Do you want to be a horror fiction writer? – Part V
I hope this one is not too basic but I did want to get it out there before I continued this series of articles.
POV – point of view
There are different POV (point of view) angles you can take within the third person/past tense outline. I’ve seen this sliced up many ways and POV’s titled differently by different teachers, books and institutions. I grouped them down into 3 categories.
Third Person Limited – Many editors prefer stories that are seen through the eyes of only one person, the Main Character (MC). Everything happens in front of his/her eyes and we only learn things through his/her actions and whereabouts. Even though everything is seen from one POV, it is not the same as first person POV. We would still be using the third person format but only following the thoughts, whereabouts, and actions of one person. While this is the preferred style with editors, I will admit that I don‘t always write stories in TPL. It does come in useful for shorter stories and flash fiction – you want to tell the story from one angle so there‘s no confusion. You have to limit your story to one person’s POV.
I mostly write my larger stories in the next style.
Omnipresent View – This is like watching a film, where there are different scenes and the POV (or camera) jumps from one to another and doesn’t adhere to one character only. The problem with this method is, if something happens out of view of the main character – editors will ask you, how does your MC know this information/event when he didn’t see it happen. Don’t assume your character would know something that he hasn’t seen with his own eyes. This is the style I write in most because it mirrors a movie. I will at times change POV within a scene just to relay what the different characters are thinking or feeling. It is important that when you do change a character POV you make it clear to the reader who we are now following – who’s head we are ‘in’ – seeing through their eyes and hearing their thoughts.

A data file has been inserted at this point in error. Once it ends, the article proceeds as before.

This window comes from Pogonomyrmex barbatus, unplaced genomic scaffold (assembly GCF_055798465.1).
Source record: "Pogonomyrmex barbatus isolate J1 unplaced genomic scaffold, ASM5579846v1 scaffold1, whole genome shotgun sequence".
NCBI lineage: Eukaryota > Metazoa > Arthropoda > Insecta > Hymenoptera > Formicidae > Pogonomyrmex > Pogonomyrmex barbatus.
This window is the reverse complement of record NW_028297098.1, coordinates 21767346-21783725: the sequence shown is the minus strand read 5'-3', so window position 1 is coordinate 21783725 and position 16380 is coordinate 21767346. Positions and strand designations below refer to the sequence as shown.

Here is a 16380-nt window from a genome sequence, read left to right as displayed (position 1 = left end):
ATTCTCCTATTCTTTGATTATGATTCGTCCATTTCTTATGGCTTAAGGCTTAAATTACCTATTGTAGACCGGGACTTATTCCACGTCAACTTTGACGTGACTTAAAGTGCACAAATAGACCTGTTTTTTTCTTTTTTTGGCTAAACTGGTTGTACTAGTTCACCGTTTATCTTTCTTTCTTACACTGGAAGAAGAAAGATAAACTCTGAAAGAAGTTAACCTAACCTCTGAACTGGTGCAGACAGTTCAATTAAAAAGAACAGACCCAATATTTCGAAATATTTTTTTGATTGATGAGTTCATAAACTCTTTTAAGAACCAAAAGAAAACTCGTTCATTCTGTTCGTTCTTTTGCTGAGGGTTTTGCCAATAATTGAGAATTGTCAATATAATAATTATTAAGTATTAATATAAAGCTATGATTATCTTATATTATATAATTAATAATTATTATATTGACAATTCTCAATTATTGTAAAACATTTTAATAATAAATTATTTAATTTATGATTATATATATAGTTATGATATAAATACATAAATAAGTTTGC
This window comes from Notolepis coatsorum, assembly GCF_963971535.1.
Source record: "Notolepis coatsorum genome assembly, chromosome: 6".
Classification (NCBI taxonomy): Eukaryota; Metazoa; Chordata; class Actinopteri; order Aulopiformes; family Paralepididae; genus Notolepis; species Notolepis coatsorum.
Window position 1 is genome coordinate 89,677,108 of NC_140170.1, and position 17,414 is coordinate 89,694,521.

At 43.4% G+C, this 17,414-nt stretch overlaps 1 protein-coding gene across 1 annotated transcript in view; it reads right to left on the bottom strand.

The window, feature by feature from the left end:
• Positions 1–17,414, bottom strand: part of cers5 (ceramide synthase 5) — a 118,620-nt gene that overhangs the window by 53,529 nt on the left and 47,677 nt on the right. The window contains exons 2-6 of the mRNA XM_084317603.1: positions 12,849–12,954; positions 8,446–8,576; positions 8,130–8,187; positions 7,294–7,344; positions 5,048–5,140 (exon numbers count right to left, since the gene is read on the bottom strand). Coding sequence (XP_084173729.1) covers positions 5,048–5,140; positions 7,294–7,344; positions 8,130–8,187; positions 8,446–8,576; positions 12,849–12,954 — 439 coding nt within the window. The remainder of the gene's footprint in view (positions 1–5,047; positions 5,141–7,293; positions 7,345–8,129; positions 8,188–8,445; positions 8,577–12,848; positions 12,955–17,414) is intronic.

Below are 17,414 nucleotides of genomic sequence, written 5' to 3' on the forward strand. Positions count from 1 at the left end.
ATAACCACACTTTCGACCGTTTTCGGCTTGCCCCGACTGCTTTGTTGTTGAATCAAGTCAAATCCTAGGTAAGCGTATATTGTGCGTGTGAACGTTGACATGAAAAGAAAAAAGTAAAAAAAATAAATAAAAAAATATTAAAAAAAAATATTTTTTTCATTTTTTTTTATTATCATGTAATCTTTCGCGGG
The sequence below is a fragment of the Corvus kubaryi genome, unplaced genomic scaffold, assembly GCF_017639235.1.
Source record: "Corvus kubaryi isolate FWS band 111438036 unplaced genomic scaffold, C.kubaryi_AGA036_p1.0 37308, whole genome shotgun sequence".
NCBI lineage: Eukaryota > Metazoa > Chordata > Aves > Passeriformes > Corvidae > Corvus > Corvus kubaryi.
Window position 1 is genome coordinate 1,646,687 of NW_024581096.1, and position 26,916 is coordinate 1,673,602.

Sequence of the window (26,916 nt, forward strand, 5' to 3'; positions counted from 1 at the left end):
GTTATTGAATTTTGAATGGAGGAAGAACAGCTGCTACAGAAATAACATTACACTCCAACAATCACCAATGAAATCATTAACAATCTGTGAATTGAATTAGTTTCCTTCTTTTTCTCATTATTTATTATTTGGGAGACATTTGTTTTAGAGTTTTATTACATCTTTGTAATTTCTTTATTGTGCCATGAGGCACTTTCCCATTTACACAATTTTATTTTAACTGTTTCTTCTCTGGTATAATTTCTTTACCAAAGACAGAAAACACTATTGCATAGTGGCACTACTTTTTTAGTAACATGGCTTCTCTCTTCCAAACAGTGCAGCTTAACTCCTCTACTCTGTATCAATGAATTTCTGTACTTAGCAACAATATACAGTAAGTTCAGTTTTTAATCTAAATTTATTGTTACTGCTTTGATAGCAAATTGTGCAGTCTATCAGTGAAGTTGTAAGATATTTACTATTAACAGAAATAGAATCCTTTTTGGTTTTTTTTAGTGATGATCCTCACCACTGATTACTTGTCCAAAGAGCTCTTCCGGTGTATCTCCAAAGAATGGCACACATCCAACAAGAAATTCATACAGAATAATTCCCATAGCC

Omnipresent Objective Narrator – With this style of writing a narrator is actually telling a story. The narrator, although never actually stepping into the action, tells the story in a chain of events and can skip around between characters. “Jacob Marley was as dead as a doornail….” The Narrator can offer his opinions and choose which scenes, thoughts and feelings are relayed to the reader. The same caution exists as with the omnipresent view style; Don’t assume your MC would know something that he hasn’t seen with his own eyes. It is rare that I write in this format although I’ve seen it done well in many older books. Children’s books often have this approach. The problem with this style is the writer often relies on the narrator to tell everything rather than have the events play out for the reader so they can experience them with their own emotions.
If you are writing in First Person there is only one option that makes sense: First Person Limited. How could your POV be anything different? (past tense only – editors and readers hate stories in present tense).
“Don’t tell me the moon is shining; show me the glint of light on broken glass.”
― Anton Chekhov
“All the words I use in my stories can be found in the dictionary—it’s just a matter of arranging them into the right sentences.”
– Somerset Maugham
“If you write one story, it may be bad; if you write a hundred, you have the odds in your favor.”
– Edgar Rice Burroughs